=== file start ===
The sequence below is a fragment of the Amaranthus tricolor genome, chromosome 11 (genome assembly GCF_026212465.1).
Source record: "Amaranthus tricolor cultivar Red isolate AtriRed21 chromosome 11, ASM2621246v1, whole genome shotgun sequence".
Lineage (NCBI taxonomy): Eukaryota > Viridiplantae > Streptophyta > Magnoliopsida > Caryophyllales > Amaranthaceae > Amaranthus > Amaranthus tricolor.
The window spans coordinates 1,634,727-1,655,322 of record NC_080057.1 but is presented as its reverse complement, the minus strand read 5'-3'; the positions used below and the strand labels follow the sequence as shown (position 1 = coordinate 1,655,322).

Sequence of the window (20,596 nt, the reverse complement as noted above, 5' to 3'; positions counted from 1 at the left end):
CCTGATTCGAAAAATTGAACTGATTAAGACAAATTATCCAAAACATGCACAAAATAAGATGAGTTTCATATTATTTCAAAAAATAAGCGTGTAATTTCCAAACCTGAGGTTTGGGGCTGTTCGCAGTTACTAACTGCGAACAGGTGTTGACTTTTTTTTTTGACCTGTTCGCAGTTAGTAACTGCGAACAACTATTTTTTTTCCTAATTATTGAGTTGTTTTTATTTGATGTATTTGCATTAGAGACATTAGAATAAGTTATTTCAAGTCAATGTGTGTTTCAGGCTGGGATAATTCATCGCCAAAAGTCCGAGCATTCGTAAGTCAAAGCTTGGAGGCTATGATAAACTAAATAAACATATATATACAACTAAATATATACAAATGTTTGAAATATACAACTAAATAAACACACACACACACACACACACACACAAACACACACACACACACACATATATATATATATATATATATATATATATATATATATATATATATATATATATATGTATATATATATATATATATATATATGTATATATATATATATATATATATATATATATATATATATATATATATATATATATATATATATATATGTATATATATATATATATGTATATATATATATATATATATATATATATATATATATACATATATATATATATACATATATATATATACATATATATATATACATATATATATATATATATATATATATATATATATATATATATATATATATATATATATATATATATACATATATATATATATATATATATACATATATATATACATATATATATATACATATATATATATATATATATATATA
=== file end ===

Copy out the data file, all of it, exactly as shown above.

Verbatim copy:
The sequence below is a fragment of the Amaranthus tricolor genome, chromosome 11 (genome assembly GCF_026212465.1).
Source record: "Amaranthus tricolor cultivar Red isolate AtriRed21 chromosome 11, ASM2621246v1, whole genome shotgun sequence".
Lineage (NCBI taxonomy): Eukaryota > Viridiplantae > Streptophyta > Magnoliopsida > Caryophyllales > Amaranthaceae > Amaranthus > Amaranthus tricolor.
The window spans coordinates 1,634,727-1,655,322 of record NC_080057.1 but is presented as its reverse complement, the minus strand read 5'-3'; the positions used below and the strand labels follow the sequence as shown (position 1 = coordinate 1,655,322).

Sequence of the window (20,596 nt, the reverse complement as noted above, 5' to 3'; positions counted from 1 at the left end):
CCTGATTCGAAAAATTGAACTGATTAAGACAAATTATCCAAAACATGCACAAAATAAGATGAGTTTCATATTATTTCAAAAAATAAGCGTGTAATTTCCAAACCTGAGGTTTGGGGCTGTTCGCAGTTACTAACTGCGAACAGGTGTTGACTTTTTTTTTTGACCTGTTCGCAGTTAGTAACTGCGAACAACTATTTTTTTTCCTAATTATTGAGTTGTTTTTATTTGATGTATTTGCATTAGAGACATTAGAATAAGTTATTTCAAGTCAATGTGTGTTTCAGGCTGGGATAATTCATCGCCAAAAGTCCGAGCATTCGTAAGTCAAAGCTTGGAGGCTATGATAAACTAAATAAACATATATATACAACTAAATATATACAAATGTTTGAAATATACAACTAAATAAACACACACACACACACACACACACACAAACACACACACACACACACATATATATATATATATATATATATATATATATATATATATATATATATATATATATGTATATATATATATATATATATATATGTATATATATATATATATATATATATATATATATATATATATATATATATATATATATATATATATATGTATATATATATATATATGTATATATATATATATATATATATATATATATATATATACATATATATATATATACATATATATATATACATATATATATATACATATATATATATATATATATATATATATATATATATATATATATATATATATATATATATATATATACATATATATATATATATATATATACATATATATATACATATATATATATACATATATATATATATATATATATATA